Surely local authorities that willingly step up to the plate as asylum dispersal areas deserve additional long-term central Government funding in recognition of the extra resources required to undertake that valuable work, and surely to goodness the Secretary of State would agree that the Home Office, rather than his Department, should pay for it.
On funding to local communities and the Stronger Towns fund announced earlier today, can I get an idea of how much Crawley constituency will get? It has two of the most deprived wards anywhere in the south-east. I do not want to hear from the Front Bench that we are on the B list where we can bid for funding. This funding is needed now.
As my hon. Friend will know, there is a statement coming up later this afternoon, so I will save my comments for that, but it is a £1.6 billion fund, with a competitive element, and I would encourage people to bid into that.
I am sure that Henry Smith will be in his seat for that statement and will leap to his feet to make his point with his customary force and alacrity.
Nine of the 10 most deprived councils in the country have seen cuts almost three times the national average since 2010. Why is deprivation no longer to be a factor under the fair funding review?
I remind the hon. Gentleman of my response to the Chair of the Housing, Communities and Local Government Committee, Mr Betts. That issue is part of our consultation on the review of relative needs and resources, and I encourage the hon. Gentleman to take part. Our view is that a lot of the measures are based on population distribution, but we will reflect on the evidence as we see it.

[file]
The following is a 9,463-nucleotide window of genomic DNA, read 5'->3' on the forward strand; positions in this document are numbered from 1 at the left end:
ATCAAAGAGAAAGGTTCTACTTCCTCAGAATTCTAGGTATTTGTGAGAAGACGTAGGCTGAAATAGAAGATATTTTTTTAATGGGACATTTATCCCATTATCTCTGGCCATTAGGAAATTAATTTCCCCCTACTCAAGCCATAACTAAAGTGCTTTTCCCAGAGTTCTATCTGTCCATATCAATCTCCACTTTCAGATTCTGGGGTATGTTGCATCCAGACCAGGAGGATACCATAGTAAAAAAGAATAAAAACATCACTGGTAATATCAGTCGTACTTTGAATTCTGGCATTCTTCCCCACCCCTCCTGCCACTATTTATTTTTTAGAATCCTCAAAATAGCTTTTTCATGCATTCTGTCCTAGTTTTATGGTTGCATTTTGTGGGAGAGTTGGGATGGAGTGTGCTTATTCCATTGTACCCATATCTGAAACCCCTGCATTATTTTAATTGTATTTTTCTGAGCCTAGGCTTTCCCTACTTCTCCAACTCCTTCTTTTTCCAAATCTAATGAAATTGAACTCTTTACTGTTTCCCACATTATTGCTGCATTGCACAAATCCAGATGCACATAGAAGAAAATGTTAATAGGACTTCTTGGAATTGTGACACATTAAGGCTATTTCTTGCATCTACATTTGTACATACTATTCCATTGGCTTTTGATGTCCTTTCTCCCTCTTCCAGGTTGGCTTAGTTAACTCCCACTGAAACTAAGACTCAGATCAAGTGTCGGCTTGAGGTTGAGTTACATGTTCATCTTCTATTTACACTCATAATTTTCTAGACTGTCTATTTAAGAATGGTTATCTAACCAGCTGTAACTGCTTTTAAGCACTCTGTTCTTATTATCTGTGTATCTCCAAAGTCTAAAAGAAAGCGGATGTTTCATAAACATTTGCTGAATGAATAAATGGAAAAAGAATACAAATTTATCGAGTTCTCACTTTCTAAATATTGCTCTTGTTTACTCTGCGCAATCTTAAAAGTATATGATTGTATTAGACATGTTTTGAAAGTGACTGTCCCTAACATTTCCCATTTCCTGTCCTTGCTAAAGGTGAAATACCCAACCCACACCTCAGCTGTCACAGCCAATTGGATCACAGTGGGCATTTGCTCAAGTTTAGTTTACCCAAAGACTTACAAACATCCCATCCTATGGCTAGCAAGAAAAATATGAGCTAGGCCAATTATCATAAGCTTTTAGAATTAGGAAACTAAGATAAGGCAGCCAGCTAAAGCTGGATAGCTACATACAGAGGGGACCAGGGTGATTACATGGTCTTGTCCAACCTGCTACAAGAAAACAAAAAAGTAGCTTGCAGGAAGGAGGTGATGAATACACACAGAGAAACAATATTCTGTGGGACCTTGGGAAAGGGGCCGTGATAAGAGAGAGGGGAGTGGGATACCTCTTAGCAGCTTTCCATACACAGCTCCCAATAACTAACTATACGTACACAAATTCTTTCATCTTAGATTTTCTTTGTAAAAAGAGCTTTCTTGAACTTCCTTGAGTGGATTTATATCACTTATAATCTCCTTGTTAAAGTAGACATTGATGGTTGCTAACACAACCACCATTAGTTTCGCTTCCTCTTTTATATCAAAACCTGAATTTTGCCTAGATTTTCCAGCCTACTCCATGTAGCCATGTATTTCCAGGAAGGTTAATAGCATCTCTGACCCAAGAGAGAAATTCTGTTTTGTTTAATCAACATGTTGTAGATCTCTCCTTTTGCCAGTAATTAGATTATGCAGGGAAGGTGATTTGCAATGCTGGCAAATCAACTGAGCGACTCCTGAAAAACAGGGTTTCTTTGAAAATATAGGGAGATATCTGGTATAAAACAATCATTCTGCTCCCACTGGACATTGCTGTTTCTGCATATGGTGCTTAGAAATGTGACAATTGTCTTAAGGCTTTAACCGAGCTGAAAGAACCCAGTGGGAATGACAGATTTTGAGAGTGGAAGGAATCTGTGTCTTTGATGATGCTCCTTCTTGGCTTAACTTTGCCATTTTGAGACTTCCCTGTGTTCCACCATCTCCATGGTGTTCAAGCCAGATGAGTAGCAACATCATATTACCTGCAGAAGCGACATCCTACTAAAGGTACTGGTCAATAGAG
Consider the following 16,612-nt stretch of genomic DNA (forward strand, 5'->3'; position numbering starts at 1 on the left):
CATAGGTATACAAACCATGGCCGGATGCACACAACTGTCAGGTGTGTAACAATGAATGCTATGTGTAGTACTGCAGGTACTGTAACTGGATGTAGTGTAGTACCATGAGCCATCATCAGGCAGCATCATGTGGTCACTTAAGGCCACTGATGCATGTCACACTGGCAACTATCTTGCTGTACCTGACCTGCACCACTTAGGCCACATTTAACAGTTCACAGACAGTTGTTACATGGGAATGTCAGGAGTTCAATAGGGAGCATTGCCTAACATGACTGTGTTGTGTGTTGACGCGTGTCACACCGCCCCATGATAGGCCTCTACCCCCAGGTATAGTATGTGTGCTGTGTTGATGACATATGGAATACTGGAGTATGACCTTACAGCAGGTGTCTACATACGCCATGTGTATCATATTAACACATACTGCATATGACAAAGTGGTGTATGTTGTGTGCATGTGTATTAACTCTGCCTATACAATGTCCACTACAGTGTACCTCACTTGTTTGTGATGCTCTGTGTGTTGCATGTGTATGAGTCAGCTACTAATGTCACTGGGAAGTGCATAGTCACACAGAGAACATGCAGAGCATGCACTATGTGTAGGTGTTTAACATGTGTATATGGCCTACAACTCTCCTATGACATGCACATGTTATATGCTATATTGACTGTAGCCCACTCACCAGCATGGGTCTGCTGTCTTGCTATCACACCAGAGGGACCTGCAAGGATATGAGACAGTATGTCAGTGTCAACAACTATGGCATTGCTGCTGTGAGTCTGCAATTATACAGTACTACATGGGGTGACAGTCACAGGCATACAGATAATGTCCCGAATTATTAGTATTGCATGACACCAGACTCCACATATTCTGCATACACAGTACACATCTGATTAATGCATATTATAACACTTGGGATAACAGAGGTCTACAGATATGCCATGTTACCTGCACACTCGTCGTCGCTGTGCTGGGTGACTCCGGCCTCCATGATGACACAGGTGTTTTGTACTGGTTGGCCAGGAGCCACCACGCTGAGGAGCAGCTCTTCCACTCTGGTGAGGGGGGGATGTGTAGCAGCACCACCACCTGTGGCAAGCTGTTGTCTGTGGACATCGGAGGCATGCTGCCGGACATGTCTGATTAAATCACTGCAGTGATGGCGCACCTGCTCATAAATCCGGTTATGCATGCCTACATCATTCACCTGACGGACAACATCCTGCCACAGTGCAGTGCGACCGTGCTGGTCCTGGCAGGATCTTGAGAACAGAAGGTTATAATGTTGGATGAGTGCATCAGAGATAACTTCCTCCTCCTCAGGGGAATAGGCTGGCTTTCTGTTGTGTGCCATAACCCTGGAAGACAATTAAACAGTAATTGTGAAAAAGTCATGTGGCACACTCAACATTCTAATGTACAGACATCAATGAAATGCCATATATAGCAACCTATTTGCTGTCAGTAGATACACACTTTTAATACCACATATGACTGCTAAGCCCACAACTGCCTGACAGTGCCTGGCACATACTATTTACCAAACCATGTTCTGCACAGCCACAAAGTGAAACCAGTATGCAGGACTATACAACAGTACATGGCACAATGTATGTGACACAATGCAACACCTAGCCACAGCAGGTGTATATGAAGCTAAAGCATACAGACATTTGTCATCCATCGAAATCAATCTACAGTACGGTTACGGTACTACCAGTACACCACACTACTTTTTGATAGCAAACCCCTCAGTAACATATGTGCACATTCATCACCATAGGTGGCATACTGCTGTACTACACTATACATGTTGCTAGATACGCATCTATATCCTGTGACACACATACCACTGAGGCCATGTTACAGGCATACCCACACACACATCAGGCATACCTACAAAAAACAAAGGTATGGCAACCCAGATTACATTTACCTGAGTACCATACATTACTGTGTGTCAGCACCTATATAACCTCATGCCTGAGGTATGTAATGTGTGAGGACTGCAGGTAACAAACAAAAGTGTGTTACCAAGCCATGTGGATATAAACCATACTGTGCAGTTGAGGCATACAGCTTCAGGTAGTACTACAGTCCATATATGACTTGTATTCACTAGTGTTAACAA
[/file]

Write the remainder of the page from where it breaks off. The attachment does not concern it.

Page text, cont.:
I thank the Secretary of State and our excellent local government Minister, the Under-Secretary of State for Housing, Communities and Local Government, my hon. Friend
I recognise the desire for long-term local government funding, and we have the local government financial settlement, which the House recently approved. We also have the spending review to come, and I will certainly be making the case for a multi-year settlement.
The European regional development fund moneys of €476 million and the European social fund moneys of €465 million have had a significant input into local government funding the length and breadth of Scotland. With the removal of this EU cash imminent, can the Secretary of State tell us precisely how much money the Scottish Government and local authorities in Scotland will get after we leave the EU?